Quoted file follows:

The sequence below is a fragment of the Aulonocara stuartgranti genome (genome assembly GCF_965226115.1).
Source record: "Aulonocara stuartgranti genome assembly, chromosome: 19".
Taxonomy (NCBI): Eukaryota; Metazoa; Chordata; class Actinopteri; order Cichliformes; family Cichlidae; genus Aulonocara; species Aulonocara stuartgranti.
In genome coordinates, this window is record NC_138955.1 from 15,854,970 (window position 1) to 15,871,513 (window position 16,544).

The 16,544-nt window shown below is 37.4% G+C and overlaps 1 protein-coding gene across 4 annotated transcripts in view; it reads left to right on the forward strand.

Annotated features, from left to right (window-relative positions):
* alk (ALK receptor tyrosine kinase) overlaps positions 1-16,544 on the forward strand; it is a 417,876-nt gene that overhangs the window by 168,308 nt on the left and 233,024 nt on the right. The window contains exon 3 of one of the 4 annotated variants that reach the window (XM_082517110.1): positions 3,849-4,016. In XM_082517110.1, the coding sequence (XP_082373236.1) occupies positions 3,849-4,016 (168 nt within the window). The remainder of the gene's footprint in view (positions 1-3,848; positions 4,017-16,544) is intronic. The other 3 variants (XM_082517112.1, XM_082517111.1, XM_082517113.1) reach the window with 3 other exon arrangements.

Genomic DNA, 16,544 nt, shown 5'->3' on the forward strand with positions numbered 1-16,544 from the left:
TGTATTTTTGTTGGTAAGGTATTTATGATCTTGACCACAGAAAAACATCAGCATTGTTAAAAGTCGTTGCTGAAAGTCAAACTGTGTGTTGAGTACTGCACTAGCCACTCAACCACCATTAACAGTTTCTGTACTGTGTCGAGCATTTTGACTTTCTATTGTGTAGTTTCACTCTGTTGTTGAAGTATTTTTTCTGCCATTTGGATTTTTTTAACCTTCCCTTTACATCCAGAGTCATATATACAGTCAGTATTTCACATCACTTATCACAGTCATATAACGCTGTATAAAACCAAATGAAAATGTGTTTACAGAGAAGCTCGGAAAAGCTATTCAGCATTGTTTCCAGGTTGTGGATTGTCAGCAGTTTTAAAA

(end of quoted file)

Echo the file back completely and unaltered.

The sequence below is a fragment of the Aulonocara stuartgranti genome (genome assembly GCF_965226115.1).
Source record: "Aulonocara stuartgranti genome assembly, chromosome: 19".
Taxonomy (NCBI): Eukaryota; Metazoa; Chordata; class Actinopteri; order Cichliformes; family Cichlidae; genus Aulonocara; species Aulonocara stuartgranti.
In genome coordinates, this window is record NC_138955.1 from 15,854,970 (window position 1) to 15,871,513 (window position 16,544).

The 16,544-nt window shown below is 37.4% G+C and overlaps 1 protein-coding gene across 4 annotated transcripts in view; it reads left to right on the forward strand.

Annotated features, from left to right (window-relative positions):
* alk (ALK receptor tyrosine kinase) overlaps positions 1-16,544 on the forward strand; it is a 417,876-nt gene that overhangs the window by 168,308 nt on the left and 233,024 nt on the right. The window contains exon 3 of one of the 4 annotated variants that reach the window (XM_082517110.1): positions 3,849-4,016. In XM_082517110.1, the coding sequence (XP_082373236.1) occupies positions 3,849-4,016 (168 nt within the window). The remainder of the gene's footprint in view (positions 1-3,848; positions 4,017-16,544) is intronic. The other 3 variants (XM_082517112.1, XM_082517111.1, XM_082517113.1) reach the window with 3 other exon arrangements.

Genomic DNA, 16,544 nt, shown 5'->3' on the forward strand with positions numbered 1-16,544 from the left:
TGTATTTTTGTTGGTAAGGTATTTATGATCTTGACCACAGAAAAACATCAGCATTGTTAAAAGTCGTTGCTGAAAGTCAAACTGTGTGTTGAGTACTGCACTAGCCACTCAACCACCATTAACAGTTTCTGTACTGTGTCGAGCATTTTGACTTTCTATTGTGTAGTTTCACTCTGTTGTTGAAGTATTTTTTCTGCCATTTGGATTTTTTTAACCTTCCCTTTACATCCAGAGTCATATATACAGTCAGTATTTCACATCACTTATCACAGTCATATAACGCTGTATAAAACCAAATGAAAATGTGTTTACAGAGAAGCTCGGAAAAGCTATTCAGCATTGTTTCCAGGTTGTGGATTGTCAGCAGTTTTAAAA